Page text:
Places in Britain where preserved trams operate:
The San Francisco Municipal Railway, or Muni, runs exclusively historic trolleys on its heavily used F Market & Wharves line. The line serves Market Street and the tourist areas along the Embarcadero, including Fisherman's Wharf.
Boston's Massachusetts Bay Transportation Authority runs exclusively PCC streetcars on its Ashmont-Mattapan High Speed Line, part of that authority's Red Line. The historic rolling stock is retained because doing so cost less than would a full rebuild of the line to accommodate either a heavy rail line (like the rest of the Red Line or the Blue or Orange Lines) or a modern light rail line (like the Green Line). It is also unique in that it used almost exclusively by commuters and is not particularly popular with tourists (and thus may not really be a true heritage system, despite the historic rolling stock).
Dallas has the McKinney Avenue Transit Authority. Denver has the Platte Valley Trolley, a heritage line recalling the open-sided streetcars of the early 20th century. Old Pueblo Trolley is a volunteer-run heritage line in Tucson, Arizona; its popularity inspired, in large part, a modern streetcar system for Tucson currently in the final planning stages, which would incorporate the heritage line. The VTA in San Jose, California also maintains a heritage trolley fleet, for occasional use on the downtown portion of a new light rail system opened in 1988. Other cities with heritage streetcar lines include Galveston, Texas; Kenosha, Wisconsin and San Pedro, California (home of the port of Los Angeles). The National Park Service operates a system in Lowell, Massachusetts.
In San Francisco, parts of the cable car and Muni streetcar system (specifically the above-mentioned F Market & Wharves line) are heritage lines, although they are also functioning parts of the city's transit system. The cable cars are a National Historic Landmark and are rare examples of vehicles with this distinction. Located east of San Francisco is one of several museums in the U.S. that restore and operate vintage streetcars and interurbans, the Western Railway Museum.
The Fort Collins Municipal Railway operates Birney Safety Cars on a restored track that runs from City Park to Old Town in Fort Collins, Colorado.
Main article: Trams in Buenos Aires
In Buenos Aires, Argentina, a heritage tram line was inaugurated In 1980 in the Caballito neighbourhood on existing vintage street tracks. Presently a proposal for a heritage tram in colonial San Telmo is under discussion.
Argentina's capital also hosts the La Brugeoise cars, the Buenos Aires Metro (Subte) Line A rolling stock, since its inauguration in 1913. They were built by Belgian railway rolling stock manufacturer La Brugeoise, et Nicaise, et Delcuve between 1911 and 1919 for the Anglo-Argentine Tramways Company's (Compañía de Tranvías Anglo-Argentina, CTAA in Spanish) first metro line. They were originally designed to run both as metro and tramway cars, but they were refurbished in 1927 for underground use only. They are the oldest metro rolling stock in commercial service in the world as well as a tourist attraction and part of Buenos Aires cultural heritage. The A line also contains a vintage station, Perú. They have been in continuous use for a whole century since 1913 to January 2013 when they were replaced by new coaches, with an average of about 300 thousand daily passengers, up from the 170,000 who traveled on them on their first day. Some of the coaches had already been preserved for touristic purposes, and now the rest of the fleet is under careful restoration and is intended to render service on weekends and holidays.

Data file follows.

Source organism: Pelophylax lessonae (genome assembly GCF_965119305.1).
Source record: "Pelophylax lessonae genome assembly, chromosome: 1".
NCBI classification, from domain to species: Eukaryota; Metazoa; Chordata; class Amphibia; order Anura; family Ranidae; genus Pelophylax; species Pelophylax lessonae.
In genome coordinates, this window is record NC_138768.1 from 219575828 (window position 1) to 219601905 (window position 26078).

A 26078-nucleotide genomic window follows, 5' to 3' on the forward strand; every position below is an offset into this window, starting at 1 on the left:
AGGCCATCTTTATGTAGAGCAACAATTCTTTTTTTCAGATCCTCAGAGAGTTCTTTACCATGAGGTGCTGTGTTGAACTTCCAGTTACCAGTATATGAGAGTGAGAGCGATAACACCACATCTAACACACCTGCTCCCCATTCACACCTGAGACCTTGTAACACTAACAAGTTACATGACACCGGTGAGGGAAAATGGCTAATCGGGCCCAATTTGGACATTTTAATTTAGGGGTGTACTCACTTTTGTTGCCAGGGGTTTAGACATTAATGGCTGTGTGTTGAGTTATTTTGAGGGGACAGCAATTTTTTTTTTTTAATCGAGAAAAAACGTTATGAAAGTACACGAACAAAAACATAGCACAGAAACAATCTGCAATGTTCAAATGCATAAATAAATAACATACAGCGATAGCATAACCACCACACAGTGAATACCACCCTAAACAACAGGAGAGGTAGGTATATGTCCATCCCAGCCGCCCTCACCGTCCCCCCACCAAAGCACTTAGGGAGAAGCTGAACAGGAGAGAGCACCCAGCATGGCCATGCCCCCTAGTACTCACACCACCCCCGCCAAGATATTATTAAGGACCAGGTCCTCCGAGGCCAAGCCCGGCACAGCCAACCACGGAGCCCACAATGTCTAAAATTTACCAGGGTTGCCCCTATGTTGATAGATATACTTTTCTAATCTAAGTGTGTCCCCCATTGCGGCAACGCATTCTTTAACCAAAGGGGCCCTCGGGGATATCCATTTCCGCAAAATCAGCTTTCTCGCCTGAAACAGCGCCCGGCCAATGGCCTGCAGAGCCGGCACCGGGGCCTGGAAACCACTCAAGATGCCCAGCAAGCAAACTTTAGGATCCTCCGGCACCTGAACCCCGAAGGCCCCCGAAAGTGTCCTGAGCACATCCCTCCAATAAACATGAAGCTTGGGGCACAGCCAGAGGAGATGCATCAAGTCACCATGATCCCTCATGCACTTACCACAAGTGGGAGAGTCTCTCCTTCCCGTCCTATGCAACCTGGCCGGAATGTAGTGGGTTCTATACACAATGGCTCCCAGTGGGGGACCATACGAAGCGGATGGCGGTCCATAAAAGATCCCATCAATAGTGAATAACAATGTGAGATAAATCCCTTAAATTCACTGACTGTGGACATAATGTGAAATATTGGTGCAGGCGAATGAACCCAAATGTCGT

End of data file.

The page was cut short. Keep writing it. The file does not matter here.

Santos: After briefly operating a short heritage line along Embaré Beach in the mid-1980s, the city of Santos in 2000 opened a new heritage tramway in the historic Valongo district, using a car built in 1911 with an peculiar rail gauge of 1,350 mm (4 ft 5+5⁄32 in). The line is being extended, and additional trams have been added.
Belém: A heritage tramway was opened in the city of Belém in 2005.
Campinas: A heritage tramway has been in operation at Campinas's Parque Portugal since 1972.
Rio de Janeiro: The Santa Teresa Tramway, which has operated in the Santa Teresa district of Rio de Janeiro since the 19th century, is not primarily a tourist line but can be considered a heritage tramway because of its continued use of vintage or, since 2015, faux-vintage tramcars.
A heritage tramway was opened in Iquique, Chile, in 2004.
A heritage tramway was opened in Lima, Peru, in 1997.
The first heritage tramway in Latin America opened in Montevideo, Uruguay, in 1967, using a restored vintage tram on a reopened section of former tram line. It closed in 1974.
Heritage trams also operate in Changchun, Jilin, and Dalian, Liaoning.
The Hong Kong Tramways and Peak Tram on Hong Kong Island are considered part of the heritage of Hong Kong.
There has been a heritage tramway in Kimberley, Northern Cape, since 1985.
The most significant heritage line operates in Melbourne, the City Circle Tram, using historic Melbourne tramcars, which shares its route with other regular tram lines. Heritage lines also exist in Ballarat, Bendigo, Sydney and Brisbane.
A new city-center heritage tramway was opened in Christchurch in 1995. Auckland also has a short heritage line loop in the Wynyard Quarter District called The Dockline Tram, which opened 2011, closed several times due major roadworks and reopened in 2021 being operated on behalf of the Auckland Council's Development arm by MOTAT.